NATO chief Jens Stoltenberg on Tuesday said the top priority for the transatlantic alliance is to increase defence spending, as demanded by US President Donald Trump.
"Regardless of language, the most important thing is that we increase defence spending and that is exactly what we are doing," Stoltenberg said when asked about NATO's response to Trump's calls for it to do more to share the burden with Washington.
On the campaign trail and in his first days in office, Trump appeared to put in doubt the near 70-year US security guarantee for NATO which he dubbed "obsolete" while accusing some allies of not paying their way.
His remarks caused consternation among the allies who, stung by Russia's intervention in Ukraine, had agreed in 2014 to increase defence spending to two percent of national economic output by 2024, reversing years of cuts.
Stoltenberg said all 28 allies had agreed that commitment and they reaffirmed it last year at a Warsaw summit.
"That has been my top priority and I have raised it in all the meetings that I have had," he told a press briefing before a NATO defence ministers meeting in Brussels Wednesday and Thursday.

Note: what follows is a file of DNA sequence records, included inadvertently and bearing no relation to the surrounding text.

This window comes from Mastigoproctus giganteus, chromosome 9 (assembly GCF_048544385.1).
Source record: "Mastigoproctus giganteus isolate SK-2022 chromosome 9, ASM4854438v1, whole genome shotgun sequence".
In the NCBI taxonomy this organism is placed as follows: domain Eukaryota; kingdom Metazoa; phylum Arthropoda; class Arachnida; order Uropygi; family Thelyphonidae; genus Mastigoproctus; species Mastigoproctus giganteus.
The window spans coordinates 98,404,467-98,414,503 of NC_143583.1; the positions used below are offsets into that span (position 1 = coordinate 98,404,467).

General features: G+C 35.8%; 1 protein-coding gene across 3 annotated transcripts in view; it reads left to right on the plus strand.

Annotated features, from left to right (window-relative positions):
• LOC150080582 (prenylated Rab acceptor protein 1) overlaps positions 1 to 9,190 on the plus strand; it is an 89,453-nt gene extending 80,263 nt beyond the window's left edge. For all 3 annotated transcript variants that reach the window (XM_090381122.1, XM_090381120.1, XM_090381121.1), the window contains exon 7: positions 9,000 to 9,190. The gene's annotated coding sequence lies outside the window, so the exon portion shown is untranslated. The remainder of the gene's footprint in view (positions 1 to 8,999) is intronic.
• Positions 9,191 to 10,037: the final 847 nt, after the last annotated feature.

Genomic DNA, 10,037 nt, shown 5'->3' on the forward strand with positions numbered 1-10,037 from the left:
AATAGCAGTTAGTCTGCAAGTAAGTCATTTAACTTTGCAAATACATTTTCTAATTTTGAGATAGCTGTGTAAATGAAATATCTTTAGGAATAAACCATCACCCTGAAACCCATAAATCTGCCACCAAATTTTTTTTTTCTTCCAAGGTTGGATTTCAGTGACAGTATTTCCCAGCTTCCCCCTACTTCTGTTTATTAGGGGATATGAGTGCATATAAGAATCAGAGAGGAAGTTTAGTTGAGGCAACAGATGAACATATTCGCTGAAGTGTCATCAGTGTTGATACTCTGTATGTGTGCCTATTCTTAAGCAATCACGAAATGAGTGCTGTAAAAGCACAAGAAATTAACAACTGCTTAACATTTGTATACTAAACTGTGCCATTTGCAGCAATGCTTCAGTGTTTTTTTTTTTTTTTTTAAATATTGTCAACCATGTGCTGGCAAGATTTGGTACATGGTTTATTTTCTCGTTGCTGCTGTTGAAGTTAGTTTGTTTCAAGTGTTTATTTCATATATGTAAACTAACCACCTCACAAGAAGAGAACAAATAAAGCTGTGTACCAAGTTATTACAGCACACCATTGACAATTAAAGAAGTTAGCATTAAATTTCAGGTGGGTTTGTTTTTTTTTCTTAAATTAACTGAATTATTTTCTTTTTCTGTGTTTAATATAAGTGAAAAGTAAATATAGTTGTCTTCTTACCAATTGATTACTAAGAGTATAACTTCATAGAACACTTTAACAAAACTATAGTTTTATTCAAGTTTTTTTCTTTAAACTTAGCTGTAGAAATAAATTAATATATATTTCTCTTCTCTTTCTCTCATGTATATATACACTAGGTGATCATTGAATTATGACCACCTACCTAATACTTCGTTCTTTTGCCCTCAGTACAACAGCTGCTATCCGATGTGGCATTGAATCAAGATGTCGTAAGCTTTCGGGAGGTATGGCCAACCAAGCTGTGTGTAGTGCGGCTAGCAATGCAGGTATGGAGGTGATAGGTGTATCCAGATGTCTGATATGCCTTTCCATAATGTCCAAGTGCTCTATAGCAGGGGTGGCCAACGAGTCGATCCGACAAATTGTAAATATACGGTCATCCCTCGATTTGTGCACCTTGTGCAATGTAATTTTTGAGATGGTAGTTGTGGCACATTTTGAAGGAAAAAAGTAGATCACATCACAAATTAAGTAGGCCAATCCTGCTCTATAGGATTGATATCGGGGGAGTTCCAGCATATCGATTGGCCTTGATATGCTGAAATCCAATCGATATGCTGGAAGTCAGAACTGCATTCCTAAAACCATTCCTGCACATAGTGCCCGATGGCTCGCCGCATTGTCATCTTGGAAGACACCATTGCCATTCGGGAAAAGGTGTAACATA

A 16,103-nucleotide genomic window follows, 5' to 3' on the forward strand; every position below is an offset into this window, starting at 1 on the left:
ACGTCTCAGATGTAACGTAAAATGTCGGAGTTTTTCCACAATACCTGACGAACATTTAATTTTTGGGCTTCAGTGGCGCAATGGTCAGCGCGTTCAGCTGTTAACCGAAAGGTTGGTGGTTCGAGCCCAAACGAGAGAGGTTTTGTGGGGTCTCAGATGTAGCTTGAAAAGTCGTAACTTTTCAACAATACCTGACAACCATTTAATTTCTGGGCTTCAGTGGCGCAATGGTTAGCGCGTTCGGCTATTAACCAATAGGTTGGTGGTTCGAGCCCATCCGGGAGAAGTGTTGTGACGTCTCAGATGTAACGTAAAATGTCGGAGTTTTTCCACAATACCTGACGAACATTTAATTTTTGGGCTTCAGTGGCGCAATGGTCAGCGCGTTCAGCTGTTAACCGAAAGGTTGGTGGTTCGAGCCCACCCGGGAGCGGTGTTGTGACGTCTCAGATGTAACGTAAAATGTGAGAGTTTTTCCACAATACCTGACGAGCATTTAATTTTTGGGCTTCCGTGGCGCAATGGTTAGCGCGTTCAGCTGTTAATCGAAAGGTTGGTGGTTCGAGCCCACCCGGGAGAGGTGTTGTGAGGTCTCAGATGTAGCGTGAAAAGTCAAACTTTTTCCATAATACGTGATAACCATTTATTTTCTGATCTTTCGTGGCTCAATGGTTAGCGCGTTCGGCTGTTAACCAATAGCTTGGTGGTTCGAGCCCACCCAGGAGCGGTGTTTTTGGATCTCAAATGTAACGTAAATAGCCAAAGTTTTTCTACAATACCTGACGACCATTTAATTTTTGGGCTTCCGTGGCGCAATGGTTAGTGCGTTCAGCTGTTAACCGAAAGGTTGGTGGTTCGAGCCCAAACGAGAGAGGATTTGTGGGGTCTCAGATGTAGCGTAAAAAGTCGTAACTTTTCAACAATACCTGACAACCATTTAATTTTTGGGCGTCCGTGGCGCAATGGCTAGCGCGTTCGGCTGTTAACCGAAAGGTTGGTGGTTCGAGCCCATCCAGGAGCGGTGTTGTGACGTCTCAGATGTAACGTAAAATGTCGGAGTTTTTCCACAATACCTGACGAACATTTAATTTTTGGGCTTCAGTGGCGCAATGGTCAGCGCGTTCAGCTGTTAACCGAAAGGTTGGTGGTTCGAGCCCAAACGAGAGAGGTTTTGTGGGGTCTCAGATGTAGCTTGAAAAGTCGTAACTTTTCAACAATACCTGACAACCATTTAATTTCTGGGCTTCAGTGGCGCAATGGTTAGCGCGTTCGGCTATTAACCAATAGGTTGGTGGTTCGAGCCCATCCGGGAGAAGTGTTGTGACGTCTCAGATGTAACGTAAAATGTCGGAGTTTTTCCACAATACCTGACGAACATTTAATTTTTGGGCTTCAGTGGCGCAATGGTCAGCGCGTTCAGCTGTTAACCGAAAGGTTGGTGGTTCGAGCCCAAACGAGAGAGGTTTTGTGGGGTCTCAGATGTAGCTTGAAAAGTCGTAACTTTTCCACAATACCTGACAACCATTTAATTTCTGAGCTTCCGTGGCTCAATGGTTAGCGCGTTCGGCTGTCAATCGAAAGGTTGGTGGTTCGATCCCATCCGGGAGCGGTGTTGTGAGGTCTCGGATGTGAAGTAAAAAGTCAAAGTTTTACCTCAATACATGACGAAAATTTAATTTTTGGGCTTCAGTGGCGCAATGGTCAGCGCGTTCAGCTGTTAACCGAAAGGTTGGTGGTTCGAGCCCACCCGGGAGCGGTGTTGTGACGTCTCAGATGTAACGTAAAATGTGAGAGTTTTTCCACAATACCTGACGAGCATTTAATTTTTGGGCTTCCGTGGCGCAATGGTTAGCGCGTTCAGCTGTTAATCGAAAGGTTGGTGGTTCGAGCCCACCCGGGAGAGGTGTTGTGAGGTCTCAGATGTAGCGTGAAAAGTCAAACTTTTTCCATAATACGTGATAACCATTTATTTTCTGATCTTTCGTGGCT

"In 2015, we stopped the cuts and in 2016 ... we made the first significant step in increasing defence spending by 3.8 percent" or $10 billion, he added.
He said that in two phone calls with Trump, the new president "strongly expressed his strong commitment to NATO ... but in both calls he underlined fair burden sharing."
"Those that spend less than the two percent have to meet the two percent target and I agree with him," he said.
The NATO defence ministers meeting is being closely watched as it is the first for new US Defence Secretary James Mattis, with his peers anxious to hear first hand what the new administration plans.
Mattis, who served several years in NATO, has appeared more conciliatory on the future of the alliance and relations with Russia compared with the president.
Stoltenberg downplayed the issue when asked about possible differences or tensions within the new US administration.
"The important thing for me is that the president, the secretary of defence, the secretary of state have all conveyed the same strong message about NATO," he said.
"They stated clearly that the United States stays strongly committed to NATO and the transatlantic bond."